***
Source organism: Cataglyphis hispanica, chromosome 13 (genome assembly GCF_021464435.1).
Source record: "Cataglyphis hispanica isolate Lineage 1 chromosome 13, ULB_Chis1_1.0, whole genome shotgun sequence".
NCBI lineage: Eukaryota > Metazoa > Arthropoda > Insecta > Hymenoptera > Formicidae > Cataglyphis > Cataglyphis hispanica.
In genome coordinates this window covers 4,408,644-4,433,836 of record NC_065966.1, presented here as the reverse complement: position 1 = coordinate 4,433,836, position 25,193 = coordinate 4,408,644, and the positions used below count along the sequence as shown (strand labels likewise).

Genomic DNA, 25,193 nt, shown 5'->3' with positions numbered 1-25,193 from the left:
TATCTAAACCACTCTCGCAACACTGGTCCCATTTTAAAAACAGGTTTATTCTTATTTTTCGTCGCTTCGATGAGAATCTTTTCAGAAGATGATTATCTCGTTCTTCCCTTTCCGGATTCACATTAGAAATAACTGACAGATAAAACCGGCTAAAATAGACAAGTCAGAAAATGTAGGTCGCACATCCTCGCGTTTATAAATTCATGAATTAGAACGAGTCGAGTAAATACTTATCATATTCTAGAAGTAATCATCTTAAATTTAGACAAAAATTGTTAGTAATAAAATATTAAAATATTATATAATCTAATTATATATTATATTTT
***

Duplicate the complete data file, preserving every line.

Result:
Source organism: Cataglyphis hispanica, chromosome 13 (genome assembly GCF_021464435.1).
Source record: "Cataglyphis hispanica isolate Lineage 1 chromosome 13, ULB_Chis1_1.0, whole genome shotgun sequence".
NCBI lineage: Eukaryota > Metazoa > Arthropoda > Insecta > Hymenoptera > Formicidae > Cataglyphis > Cataglyphis hispanica.
In genome coordinates this window covers 4,408,644-4,433,836 of record NC_065966.1, presented here as the reverse complement: position 1 = coordinate 4,433,836, position 25,193 = coordinate 4,408,644, and the positions used below count along the sequence as shown (strand labels likewise).

Genomic DNA, 25,193 nt, shown 5'->3' with positions numbered 1-25,193 from the left:
TATCTAAACCACTCTCGCAACACTGGTCCCATTTTAAAAACAGGTTTATTCTTATTTTTCGTCGCTTCGATGAGAATCTTTTCAGAAGATGATTATCTCGTTCTTCCCTTTCCGGATTCACATTAGAAATAACTGACAGATAAAACCGGCTAAAATAGACAAGTCAGAAAATGTAGGTCGCACATCCTCGCGTTTATAAATTCATGAATTAGAACGAGTCGAGTAAATACTTATCATATTCTAGAAGTAATCATCTTAAATTTAGACAAAAATTGTTAGTAATAAAATATTAAAATATTATATAATCTAATTATATATTATATTTT